Post to stay open

Despite struggle to retain membership


The Mansell L. Phillips American Legion Post 509 is going to continue to keep its doors open despite struggling to recruit members to its group.

The post in West Liberty had talked about closing for a couple of years, Commander Ken Riley said. Recently, the decision was made to stay open.

“I didn’t want to close while the Lehman boys were still alive because they’ve been in the Legion for 75 years,” Riley said. “I just think it would be disrespectful to them – my personal opinion.”

Walt is 97 and Bob is 95 or 96, he added.

The Legion Post in West Liberty has three members that have been members for 75 years. The Lehman brothers and Karl Gertz.

When Riley first joined 30 years ago there were 150 members, now there are 48, he said.

“Nobody wants to step up and take over,” Riley said. “We need new members bad.”

Age is the primary factor for membership decreasing, Riley said. He also said younger veterans also have children now involved in school activities and sports, which takes up most of a parent’s time nowadays.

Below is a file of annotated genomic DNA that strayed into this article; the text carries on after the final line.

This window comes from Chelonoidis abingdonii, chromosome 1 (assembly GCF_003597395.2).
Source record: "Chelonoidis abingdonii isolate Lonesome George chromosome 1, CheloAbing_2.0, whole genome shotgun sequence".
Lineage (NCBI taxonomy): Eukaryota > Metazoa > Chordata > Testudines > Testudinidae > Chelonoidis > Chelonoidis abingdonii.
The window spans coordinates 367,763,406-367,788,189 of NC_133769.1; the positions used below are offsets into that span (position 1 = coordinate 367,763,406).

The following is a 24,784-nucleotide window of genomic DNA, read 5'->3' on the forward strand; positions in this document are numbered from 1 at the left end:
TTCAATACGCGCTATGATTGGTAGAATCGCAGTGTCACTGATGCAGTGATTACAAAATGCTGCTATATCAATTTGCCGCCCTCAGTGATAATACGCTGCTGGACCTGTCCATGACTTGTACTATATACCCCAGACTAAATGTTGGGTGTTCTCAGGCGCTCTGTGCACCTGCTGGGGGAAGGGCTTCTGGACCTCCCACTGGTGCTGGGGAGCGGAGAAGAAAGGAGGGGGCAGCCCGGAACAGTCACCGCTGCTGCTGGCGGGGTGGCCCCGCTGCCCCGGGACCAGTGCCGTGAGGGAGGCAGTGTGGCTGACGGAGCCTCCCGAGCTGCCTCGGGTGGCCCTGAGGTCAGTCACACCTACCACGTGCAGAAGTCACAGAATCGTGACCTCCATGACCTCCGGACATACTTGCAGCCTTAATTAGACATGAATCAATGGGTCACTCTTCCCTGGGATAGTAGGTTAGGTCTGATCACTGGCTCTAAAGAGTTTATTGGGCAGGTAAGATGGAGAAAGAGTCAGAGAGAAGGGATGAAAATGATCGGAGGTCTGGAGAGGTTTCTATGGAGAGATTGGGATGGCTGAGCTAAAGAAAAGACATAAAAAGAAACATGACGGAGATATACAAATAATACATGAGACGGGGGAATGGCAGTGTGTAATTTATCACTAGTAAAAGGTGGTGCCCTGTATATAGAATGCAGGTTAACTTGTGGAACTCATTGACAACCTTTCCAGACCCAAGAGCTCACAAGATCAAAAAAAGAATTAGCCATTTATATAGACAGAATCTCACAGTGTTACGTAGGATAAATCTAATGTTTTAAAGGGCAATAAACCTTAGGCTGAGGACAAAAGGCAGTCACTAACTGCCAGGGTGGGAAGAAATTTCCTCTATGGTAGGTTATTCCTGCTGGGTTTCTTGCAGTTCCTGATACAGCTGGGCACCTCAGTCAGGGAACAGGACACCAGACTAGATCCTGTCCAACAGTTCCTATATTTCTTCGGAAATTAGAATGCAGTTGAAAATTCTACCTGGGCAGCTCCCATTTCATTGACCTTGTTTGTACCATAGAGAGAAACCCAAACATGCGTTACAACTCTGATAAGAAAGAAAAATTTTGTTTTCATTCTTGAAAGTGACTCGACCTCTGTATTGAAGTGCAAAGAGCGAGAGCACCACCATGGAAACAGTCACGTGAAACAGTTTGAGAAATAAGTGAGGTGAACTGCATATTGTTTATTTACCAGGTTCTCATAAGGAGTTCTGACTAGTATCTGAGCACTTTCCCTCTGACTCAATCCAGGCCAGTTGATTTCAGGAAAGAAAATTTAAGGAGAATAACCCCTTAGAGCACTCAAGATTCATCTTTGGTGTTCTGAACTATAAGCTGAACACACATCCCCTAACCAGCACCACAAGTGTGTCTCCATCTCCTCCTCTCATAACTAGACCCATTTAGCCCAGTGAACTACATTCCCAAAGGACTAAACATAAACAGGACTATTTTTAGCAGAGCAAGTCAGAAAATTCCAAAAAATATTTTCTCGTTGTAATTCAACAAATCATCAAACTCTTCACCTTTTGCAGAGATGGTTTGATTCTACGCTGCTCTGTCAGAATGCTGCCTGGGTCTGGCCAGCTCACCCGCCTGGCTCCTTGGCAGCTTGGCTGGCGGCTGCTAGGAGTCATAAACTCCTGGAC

The American Legion in West Liberty goes to veteran’s funerals as a color guard to honor the veteran for their service and walks in local parades, Riley said. There are also Son’s of the American Legion and the Auxiliary connected to the local Legion post.

Besides himself as commander, Mike Calvin is the adjutant, vice-commander Alan Beaver and treasurer Doug Calvin, he said. They help Riley with day-to-day items such as collecting dues, sending out due reminders, building expenses and Avenue of the Flags which are put out on Memorial Day.

Riley understands his Post isn’t the only one struggling to gain and keep membership. He said when state commanders came down last year to speak to them about staying open they mentioned it’s happening across the state.

Anyone who has been in the service and honorably discharged can be in the American Legion, Riley said.

“They opened that up last year I believe but it was an act of Congress,” he added. “People aren’t joining because they’re mad at the government for not letting them in when they served. Even though it was wartime, they’re resentful. They’re hurt.”

This wasn’t the Legion’s fault but the government’s, Riley added.

Veterans should join the American Legion to carry on the values of the American Flag, Riley said.

“It’s what they fought for,” he said. “Democracy.”

If interested, they meet the second Wednesday of each month at 6 p.m., Riley added.